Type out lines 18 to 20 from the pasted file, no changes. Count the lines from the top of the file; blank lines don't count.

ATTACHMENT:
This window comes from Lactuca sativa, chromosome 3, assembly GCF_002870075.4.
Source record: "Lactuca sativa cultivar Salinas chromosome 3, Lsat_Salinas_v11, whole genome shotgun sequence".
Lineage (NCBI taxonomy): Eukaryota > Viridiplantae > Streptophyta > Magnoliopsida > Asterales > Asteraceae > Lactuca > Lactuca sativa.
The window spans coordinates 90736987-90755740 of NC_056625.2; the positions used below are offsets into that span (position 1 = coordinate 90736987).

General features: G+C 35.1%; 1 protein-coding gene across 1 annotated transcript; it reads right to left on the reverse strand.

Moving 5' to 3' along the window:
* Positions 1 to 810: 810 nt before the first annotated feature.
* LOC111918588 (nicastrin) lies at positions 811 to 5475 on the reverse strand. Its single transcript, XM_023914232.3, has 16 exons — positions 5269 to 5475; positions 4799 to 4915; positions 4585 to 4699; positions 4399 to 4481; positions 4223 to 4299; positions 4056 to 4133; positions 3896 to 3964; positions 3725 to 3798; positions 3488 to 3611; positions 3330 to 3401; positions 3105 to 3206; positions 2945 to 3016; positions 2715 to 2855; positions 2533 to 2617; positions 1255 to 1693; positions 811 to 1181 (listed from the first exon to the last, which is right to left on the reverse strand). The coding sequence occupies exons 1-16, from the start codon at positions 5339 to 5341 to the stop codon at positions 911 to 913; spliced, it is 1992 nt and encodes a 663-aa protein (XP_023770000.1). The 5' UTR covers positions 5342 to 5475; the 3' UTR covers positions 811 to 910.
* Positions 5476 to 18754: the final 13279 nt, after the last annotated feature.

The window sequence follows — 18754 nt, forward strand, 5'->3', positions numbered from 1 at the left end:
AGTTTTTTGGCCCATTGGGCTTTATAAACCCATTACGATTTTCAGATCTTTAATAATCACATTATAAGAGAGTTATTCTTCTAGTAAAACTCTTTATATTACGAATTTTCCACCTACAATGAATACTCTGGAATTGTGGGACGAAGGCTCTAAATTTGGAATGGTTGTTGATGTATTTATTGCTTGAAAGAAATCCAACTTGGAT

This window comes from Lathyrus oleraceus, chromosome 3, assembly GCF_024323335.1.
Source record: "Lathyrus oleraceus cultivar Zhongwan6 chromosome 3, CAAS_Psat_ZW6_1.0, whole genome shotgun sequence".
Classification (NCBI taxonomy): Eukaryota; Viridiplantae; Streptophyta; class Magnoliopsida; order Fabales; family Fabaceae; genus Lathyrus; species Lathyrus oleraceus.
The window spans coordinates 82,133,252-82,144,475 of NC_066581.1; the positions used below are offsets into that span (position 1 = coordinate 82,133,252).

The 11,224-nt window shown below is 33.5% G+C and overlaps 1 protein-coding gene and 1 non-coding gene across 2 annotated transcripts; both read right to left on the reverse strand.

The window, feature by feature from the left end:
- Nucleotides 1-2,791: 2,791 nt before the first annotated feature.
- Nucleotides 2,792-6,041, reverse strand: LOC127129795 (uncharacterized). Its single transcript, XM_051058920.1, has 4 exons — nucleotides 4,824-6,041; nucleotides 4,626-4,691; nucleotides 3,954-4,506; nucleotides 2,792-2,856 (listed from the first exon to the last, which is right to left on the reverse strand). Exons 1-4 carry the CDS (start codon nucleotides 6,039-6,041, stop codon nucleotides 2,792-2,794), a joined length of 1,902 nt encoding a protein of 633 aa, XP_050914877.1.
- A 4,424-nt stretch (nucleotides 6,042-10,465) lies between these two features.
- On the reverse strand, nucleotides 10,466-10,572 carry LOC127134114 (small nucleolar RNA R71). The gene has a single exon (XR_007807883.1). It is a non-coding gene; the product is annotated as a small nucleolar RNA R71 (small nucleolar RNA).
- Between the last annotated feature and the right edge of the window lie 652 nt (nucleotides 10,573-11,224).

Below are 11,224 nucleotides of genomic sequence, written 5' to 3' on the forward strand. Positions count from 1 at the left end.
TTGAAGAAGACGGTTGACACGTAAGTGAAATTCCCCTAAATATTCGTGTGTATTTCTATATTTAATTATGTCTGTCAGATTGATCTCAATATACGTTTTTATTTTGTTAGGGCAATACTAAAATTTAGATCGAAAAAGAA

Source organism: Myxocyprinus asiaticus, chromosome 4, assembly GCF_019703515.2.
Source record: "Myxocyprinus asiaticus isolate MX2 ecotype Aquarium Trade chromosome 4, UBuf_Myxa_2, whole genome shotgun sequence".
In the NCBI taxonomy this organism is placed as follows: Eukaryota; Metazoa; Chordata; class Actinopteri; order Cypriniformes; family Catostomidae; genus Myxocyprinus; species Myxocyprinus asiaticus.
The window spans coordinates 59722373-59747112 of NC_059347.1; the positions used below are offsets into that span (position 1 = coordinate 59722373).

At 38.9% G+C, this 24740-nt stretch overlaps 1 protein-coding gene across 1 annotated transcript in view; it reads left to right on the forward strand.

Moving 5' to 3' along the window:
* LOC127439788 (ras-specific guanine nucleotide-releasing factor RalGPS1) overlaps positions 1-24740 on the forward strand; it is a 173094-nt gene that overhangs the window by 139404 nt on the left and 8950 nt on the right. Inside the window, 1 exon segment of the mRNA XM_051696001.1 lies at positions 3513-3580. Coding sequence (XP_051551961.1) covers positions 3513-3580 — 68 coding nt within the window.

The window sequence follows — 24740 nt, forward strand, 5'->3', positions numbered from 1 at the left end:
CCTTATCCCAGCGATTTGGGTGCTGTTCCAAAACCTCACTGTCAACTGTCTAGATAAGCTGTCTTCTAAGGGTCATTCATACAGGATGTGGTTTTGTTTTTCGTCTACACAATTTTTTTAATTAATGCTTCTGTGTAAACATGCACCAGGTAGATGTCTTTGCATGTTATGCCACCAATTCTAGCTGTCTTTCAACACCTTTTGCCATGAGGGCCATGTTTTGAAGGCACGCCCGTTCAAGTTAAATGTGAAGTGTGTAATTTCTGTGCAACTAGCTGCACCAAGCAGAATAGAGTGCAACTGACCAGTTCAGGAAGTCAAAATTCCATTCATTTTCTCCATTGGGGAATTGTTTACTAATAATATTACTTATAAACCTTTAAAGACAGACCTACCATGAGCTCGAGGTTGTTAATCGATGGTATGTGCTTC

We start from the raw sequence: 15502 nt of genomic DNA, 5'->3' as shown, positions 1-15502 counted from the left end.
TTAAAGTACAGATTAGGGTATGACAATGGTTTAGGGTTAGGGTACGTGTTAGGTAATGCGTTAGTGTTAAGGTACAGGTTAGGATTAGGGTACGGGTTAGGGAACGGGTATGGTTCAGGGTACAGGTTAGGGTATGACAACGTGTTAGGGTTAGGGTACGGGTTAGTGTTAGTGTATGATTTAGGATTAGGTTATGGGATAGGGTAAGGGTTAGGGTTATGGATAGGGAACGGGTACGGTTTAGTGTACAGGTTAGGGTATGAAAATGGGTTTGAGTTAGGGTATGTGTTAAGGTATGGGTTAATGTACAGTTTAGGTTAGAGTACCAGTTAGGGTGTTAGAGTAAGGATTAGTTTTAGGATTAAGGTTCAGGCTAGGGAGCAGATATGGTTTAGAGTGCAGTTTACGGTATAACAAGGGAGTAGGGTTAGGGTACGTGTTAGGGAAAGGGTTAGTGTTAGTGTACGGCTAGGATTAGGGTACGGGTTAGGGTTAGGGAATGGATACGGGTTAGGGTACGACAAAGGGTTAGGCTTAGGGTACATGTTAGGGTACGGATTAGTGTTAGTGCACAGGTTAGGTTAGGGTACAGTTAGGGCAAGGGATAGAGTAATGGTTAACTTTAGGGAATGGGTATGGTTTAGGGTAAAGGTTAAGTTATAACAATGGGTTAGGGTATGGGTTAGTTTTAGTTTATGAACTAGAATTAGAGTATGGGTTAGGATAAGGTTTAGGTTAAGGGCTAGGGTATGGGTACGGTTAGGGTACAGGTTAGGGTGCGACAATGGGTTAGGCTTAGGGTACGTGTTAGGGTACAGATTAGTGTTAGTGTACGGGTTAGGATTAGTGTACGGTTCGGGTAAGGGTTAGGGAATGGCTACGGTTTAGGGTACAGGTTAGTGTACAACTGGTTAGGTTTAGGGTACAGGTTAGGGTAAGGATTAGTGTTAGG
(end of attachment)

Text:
- Nucleotides 1-2,791: 2,791 nt before the first annotated feature.
- Nucleotides 2,792-6,041, reverse strand: LOC127129795 (uncharacterized). Its single transcript, XM_051058920.1, has 4 exons — nucleotides 4,824-6,041; nucleotides 4,626-4,691; nucleotides 3,954-4,506; nucleotides 2,792-2,856 (listed from the first exon to the last, which is right to left on the reverse strand). Exons 1-4 carry the CDS (start codon nucleotides 6,039-6,041, stop codon nucleotides 2,792-2,794), a joined length of 1,902 nt encoding a protein of 633 aa, XP_050914877.1.
- A 4,424-nt stretch (nucleotides 6,042-10,465) lies between these two features.